I'm a Vegan. Should I Fuel My Body Differently When Working Out?

vegetarian vegan diet working out

While it’s definitely possible to work out and get strong on a vegan diet, it’s not necessarily easy (seriously, how many pre- and post-workout supplements contain whey protein, anyway?). Check out these three simple tips which can help you thrive on your diet plan of choice.

3 Tips for Exercising On a Vegan or Vegetarian Diet

1. Stick to whole foods for pre-workout snacks

Depending on the intensity and length of your workout, it can be helpful to consume some carbohydrates before exercise so you’ll have enough energy to keep the intensity up. When you actually consume this meal and how much of it you eat depends on your unique tolerance, but many experts advise a snack or small meal no sooner than 45 minutes to an hour prior your sweat sesh.

For a better bang for your nutritional buck, go for real foods instead of mass-produced shakes and supplements (even vegan ones, although these can be handy in a pinch). Try oatmeal mixed with walnuts, cinnamon, and raisins or a single serving of fruit with salted avocado slices.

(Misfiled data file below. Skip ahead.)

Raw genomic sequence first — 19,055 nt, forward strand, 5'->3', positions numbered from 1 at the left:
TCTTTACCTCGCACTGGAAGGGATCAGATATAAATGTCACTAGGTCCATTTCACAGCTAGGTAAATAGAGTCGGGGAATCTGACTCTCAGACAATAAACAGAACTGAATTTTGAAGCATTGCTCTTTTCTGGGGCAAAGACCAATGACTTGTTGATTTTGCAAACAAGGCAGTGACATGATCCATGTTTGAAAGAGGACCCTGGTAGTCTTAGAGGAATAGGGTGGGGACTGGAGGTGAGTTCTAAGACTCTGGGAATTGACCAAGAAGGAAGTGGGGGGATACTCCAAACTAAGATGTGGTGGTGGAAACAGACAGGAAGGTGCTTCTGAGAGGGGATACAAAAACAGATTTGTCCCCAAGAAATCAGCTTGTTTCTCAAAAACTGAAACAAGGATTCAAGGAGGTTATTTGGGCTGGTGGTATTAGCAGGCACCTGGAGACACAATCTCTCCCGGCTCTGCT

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2. Load up your post-workout smoothie with healthy protein and carbs

Vegan and vegetarian-friendly foods containing protein include legumes, lentils, soy, and whole grains. While you should always pay attention to your body to make sure you’re tolerating these foods well (some people find them to be problematic for their gut health, hormone health, portion control, etc.), make some of these your diet staples to ensure you’re getting enough protein for strong muscle and lean body mass.

And since protein within that 30-45 minute post-workout window is essential for aiding muscle synthesis and growth, we recommend consuming your fave source of plant protein ASAP following your session. Whip up a smoothie with your favorite nut milk, ground flaxseed, and berries, or pop some steamed edamame with salt.

3. Consume fat-rich snacks to give yourself plenty of energy

Food is fuel, but eating unhealthy food (even if it’s vegan) is like putting diesel in a car that runs on gasoline. So for snack time, avoid highly processed options and go for foods like nuts, nut butters, and seeds. Their high fat and protein content will keep you feeling fuller and more energized, plus if you consume them with a fruit or some other complex carbohydrate, they can help blunt your body’s insulin response (thus preventing a sugar-induced crash and burn cycle).

Be sure to share this with your veggie-friendly friends, and let us know if you have any vegan-friendly fitness tips of your own!

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